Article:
So, if you attend meeting because it’s nice, or because you enjoy having a group of liberal friends to talk with about politics, THIS IS NOT ENOUGH TO CALL YOURSELF QUAKER.

If you call yourself Quaker because you like the social messages and the fact that we’re ‘so accepting’ or that we’re not going to stuff religion down your throat, that’s all fine and good, I feel the same BUT THAT’S NOT ENOUGH TO CALL YOURSELF A QUAKER.

If you attend Friends Church so that you can feel connected to God/Christ and do the things a good Christian would do, THAT’S NOT ENOUGH TO CALL YOURSELF A QUAKER.

If you call yourself a Quaker because you went to a Friends School and now work at a nonprofit and always compost your banana peels, THAT DOESN’T MAKE YOU A QUAKER.

Are you all getting my point?

Please stop diluting our movement and muddying the waters with your wishy-washy comfort-driven engagement with this group that you think is cool or enjoy ‘meditating’ with.  You are not Quaker.  Go join some other group that’s not going to tell you what to do and will accept your lack of interest in real radical transformation.  That’s not what we’re about.  And yes, we ARE about something.  Don’t you dare imply otherwise and I’m sorry if we mislead you by acting like anything goes because we don’t believe in anything specific or challenging.  IT DOESN’T.  PLEASE LEAVE.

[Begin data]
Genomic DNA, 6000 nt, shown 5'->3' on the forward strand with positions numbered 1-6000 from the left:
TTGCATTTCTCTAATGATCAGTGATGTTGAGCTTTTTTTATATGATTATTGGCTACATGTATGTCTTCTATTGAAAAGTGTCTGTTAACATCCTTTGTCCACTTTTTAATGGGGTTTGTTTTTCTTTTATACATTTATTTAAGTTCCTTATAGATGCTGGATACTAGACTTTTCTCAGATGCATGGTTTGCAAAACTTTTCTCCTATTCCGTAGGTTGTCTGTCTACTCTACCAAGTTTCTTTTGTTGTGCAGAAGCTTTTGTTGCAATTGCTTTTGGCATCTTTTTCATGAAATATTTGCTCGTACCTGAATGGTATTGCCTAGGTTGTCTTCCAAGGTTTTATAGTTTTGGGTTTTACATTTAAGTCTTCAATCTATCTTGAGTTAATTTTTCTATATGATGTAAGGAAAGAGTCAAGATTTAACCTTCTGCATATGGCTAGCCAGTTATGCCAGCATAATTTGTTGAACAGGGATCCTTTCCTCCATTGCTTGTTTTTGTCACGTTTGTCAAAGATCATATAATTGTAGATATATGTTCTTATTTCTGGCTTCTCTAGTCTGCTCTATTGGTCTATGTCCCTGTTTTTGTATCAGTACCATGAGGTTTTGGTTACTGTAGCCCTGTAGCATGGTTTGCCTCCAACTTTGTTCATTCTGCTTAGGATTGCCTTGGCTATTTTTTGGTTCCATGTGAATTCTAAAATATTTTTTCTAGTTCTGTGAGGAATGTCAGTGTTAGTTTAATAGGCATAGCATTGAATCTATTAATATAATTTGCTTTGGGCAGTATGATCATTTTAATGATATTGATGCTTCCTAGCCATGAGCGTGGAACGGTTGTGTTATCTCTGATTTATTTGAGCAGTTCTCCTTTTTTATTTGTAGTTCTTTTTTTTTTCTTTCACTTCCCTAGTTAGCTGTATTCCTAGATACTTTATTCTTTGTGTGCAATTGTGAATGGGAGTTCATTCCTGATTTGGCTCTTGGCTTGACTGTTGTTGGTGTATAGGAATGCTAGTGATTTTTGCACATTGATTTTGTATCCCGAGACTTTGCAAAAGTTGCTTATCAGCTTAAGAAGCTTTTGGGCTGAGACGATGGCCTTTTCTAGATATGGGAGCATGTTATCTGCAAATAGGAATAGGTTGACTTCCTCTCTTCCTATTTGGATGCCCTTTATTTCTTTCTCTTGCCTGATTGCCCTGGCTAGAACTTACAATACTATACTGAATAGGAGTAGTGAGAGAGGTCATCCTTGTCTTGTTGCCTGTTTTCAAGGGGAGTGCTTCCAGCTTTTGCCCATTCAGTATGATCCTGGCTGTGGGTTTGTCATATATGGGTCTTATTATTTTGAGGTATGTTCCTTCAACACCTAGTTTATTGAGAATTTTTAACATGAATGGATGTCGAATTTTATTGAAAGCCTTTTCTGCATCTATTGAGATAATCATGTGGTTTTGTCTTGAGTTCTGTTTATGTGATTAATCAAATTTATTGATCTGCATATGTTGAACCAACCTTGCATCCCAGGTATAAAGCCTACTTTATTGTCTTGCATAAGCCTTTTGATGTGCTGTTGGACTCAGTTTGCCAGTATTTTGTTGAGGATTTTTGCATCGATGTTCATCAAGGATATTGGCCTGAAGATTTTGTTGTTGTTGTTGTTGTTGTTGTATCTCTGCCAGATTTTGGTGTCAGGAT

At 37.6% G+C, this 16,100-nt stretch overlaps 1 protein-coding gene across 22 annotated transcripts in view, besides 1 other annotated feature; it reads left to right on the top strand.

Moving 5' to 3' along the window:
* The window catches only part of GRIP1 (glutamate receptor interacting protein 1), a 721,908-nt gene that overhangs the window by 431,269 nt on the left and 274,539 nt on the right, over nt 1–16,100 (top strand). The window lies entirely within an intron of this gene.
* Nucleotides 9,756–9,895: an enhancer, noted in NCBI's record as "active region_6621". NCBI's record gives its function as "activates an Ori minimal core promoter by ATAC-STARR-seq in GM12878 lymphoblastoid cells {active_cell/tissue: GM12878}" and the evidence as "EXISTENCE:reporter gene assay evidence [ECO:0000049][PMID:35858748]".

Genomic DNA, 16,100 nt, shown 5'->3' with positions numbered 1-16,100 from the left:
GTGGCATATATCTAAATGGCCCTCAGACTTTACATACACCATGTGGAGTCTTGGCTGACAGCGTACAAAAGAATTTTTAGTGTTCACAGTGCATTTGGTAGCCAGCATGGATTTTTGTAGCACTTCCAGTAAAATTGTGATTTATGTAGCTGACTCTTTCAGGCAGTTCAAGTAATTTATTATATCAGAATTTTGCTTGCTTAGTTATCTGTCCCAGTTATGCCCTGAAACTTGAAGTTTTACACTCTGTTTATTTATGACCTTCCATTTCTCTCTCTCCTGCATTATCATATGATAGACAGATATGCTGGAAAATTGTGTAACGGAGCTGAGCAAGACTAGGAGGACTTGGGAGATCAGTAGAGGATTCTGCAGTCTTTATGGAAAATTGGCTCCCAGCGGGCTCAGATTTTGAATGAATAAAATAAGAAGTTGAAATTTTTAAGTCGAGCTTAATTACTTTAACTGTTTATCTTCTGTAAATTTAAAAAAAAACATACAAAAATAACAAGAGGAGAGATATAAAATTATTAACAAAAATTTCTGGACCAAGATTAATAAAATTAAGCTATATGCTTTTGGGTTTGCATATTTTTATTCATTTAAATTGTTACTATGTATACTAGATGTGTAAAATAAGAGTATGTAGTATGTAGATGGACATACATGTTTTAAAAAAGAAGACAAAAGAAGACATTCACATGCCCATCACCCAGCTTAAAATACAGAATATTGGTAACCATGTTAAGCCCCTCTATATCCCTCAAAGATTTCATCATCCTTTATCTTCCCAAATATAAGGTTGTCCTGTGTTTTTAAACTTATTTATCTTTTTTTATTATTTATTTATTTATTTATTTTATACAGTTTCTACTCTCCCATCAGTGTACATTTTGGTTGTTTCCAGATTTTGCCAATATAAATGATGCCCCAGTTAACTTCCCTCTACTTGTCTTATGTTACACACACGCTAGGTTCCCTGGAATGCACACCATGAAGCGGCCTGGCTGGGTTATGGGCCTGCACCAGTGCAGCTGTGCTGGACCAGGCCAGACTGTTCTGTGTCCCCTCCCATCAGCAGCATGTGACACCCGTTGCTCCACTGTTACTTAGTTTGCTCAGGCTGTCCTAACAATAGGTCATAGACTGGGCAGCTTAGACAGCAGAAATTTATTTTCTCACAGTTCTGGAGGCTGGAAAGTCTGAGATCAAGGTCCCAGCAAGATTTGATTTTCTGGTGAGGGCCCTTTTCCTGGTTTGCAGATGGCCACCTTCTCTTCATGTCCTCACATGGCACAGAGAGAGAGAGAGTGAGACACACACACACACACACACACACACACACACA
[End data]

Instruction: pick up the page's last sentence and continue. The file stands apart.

In Faith,
Maggie Harrison

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The Birth of my Nog (Naked-Blog)

Engaging with the Clothe Yourself in Righteousness project over the last few years has inspired many connected ideas and messages that have tended to go no further than the confines of my own thoughts or an interesting conversation.  However, I feel that if I were to have real integrity in this ministry, or actually be faithful to the leading of this project, I would share these related ideas through the available avenues, which in internet-world means BLOGGING!!!!

And, with the advent of cheap cameras and video editing programs, it also means VLOGGING! (“Video Blogging”).  Never was able to follow through with a Blog or Vlog in the past, but it’s a new day, and I have my co-minister/partner in crime Jon Watts to hold me accountable and feed me potato chips when I get cranky, so perhaps it’s finally my time.

My commitment to YOU (i.e. whoever may be reading this and/or wanting more Nakedness material to feed your soul): I commit to posting a blog or two every week AND a vlog, until I feel “released” (which is Quaker-speak for sensing that you’re no longer responsible for a particular thing) or until my muses desert me.